The Even app offers a brand new feature called Pay Protection. Pay Protection makes sure you get consistent money every payday — about what you make on average. When you make less than your average, Pay Protection automatically deposits extra money in your account to make up the difference.
Because making progress in life is really freaking hard when you can't rely on predictable money coming in. So we went back to the drawing board and invented something that turned unpredictable pay into reliable, consistent pay.
Based on the paychecks you've made in the past, Even calculates the amount you make on average. Once you turn Pay Protection on, anytime you make a paycheck lower than your average, Even automatically deposits enough money into your bank account to make up the difference.
So, for example, if your average was $500 and you got a paycheck for $450, Even would make a deposit of $50. The deposit usually arrives the next business day after your paycheck.
Yes, but only when you make a paycheck that's bigger than your average, and only from any extra you make over your average. So you always keep at least your average.
So, for example, if your average was $500, and you got a paycheck for $525, Even would automatically withdraw $25 from your account to pay back some of the $50 Even sent you. You always keep at least your average.
If you make less than your average for 3 paychecks in a row, the app will lower your average.
The same is true if you make more than your average for 3 paychecks in a row—the app will raise your average.
When you get a low check and don't have Pay Protection, you might cope with it by dipping into savings, paying bills late, overdrafting your account, charging things on credit, borrowing money, or just depriving yourself of basic comforts till your next check. All those ways of coping slow down or stop your progress.
When you get a low check and DO have Pay Protection, your progress keeps moving forward. You can pay all your bills and have enough left to live comfortably, while keeping your savings growing. If you think that's a good idea, then Pay Protection's for you.
For many people, Pay Protection is free, because their employer covers the cost. For people whose employers don't cover Pay Protection costs a small subscription fee. How much the subscription costs depends on how much money you earn, but it's usually around a cup of nice coffee.
When you connect the app to your bank, it automatically identifies your employer. If your employer is an Even partner, Pay Protection will appear in the app as free.
When you turn on Pay Protection, you authorize Even to make the deposits and withdrawals required to protect your pay. You can read more about how Even works with your bank here: How Even works with your bank
The money deposited to your account when your paycheck is low comes from money Even keeps on hand specifically for the purpose of providing Pay Protection.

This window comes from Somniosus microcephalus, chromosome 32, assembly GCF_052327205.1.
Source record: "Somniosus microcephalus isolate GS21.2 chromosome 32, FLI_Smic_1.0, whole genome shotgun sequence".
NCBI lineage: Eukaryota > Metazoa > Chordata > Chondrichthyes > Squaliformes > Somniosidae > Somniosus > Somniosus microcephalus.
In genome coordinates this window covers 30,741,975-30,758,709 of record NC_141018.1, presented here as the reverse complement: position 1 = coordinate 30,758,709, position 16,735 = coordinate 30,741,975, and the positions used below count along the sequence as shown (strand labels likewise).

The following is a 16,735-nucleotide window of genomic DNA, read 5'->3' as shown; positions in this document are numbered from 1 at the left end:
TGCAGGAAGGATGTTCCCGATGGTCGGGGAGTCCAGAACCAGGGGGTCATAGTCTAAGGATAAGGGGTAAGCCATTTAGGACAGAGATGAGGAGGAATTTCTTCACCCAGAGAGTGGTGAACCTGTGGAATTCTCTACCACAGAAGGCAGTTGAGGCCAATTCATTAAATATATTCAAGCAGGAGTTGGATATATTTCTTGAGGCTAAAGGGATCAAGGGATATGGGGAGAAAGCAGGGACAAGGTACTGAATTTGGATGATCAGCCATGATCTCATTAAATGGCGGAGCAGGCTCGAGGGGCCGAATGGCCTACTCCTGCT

No. Even never charges interest on the money it sends you, and there are no hidden fees.
First, download the Even app here. Then tap on Protection in the app, and flip the toggle on the Pay Protection page from "OFF" to "ON." That's it.
You can flip the toggle back to "OFF" at any time.
Pay Protection goes into "Settling up" mode until the money you owe is all paid back. While you're settling up, Even continues to make withdrawals when you get high checks (still only out of the amount above your average), but doesn't make deposits for low ones. It also continues to withdraw the subscription from your bank account every Friday (if your employer isn't covering the cost).
If you prefer to pay Even back manually instead, you can set that up by chatting with an Even Advisor.
If you've lost your job, just let an Even Advisor know through in-app chat and they will pause your account until you're receiving paychecks again. While your account is paused, there's no weekly fee. You can stay paused for up to 6 months while you find new work.
The Even app connects to your bank account so it can track the money going in and out of it. This information is what powers the Even app— without this information, the app is basically useless.
Even holds an A rating with the Better Business Bureau and has passed very strict security and privacy compliance audits from Wells Fargo, one of the nation’s largest and most respected banks.
No. Connecting your bank account does not authorize Even to withdraw from your account. Connecting only authorizes Even to privately and securely track money going in and out of your account.
No, Even will never sell your information or share it with any third party unless required by law.
You should connect the checking account where your paycheck gets direct deposited.
If your pay is deposited into multiple accounts, connect the account that receives the largest deposits.
Probably—it depends on a few factors. You may need help from one of the friendly Even Advisors while you're setting up your account. Just tap the in-app chat button and they'll help you out.